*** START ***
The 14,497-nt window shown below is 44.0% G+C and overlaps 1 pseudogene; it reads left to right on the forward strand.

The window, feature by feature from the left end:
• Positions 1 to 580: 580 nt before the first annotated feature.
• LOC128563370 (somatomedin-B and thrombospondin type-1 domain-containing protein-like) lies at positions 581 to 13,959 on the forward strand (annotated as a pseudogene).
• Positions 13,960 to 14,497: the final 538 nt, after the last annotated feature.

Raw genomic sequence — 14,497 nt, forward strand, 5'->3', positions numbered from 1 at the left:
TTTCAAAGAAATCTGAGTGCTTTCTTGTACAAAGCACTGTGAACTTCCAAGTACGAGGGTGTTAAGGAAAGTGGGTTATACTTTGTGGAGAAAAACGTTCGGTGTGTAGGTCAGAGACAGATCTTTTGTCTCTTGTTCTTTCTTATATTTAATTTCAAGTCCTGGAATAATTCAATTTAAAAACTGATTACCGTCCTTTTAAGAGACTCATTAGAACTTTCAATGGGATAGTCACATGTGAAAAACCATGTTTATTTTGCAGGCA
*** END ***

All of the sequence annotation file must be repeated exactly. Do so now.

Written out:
The 14,497-nt window shown below is 44.0% G+C and overlaps 1 pseudogene; it reads left to right on the forward strand.

The window, feature by feature from the left end:
• Positions 1 to 580: 580 nt before the first annotated feature.
• LOC128563370 (somatomedin-B and thrombospondin type-1 domain-containing protein-like) lies at positions 581 to 13,959 on the forward strand (annotated as a pseudogene).
• Positions 13,960 to 14,497: the final 538 nt, after the last annotated feature.

Raw genomic sequence — 14,497 nt, forward strand, 5'->3', positions numbered from 1 at the left:
TTTCAAAGAAATCTGAGTGCTTTCTTGTACAAAGCACTGTGAACTTCCAAGTACGAGGGTGTTAAGGAAAGTGGGTTATACTTTGTGGAGAAAAACGTTCGGTGTGTAGGTCAGAGACAGATCTTTTGTCTCTTGTTCTTTCTTATATTTAATTTCAAGTCCTGGAATAATTCAATTTAAAAACTGATTACCGTCCTTTTAAGAGACTCATTAGAACTTTCAATGGGATAGTCACATGTGAAAAACCATGTTTATTTTGCAGGCA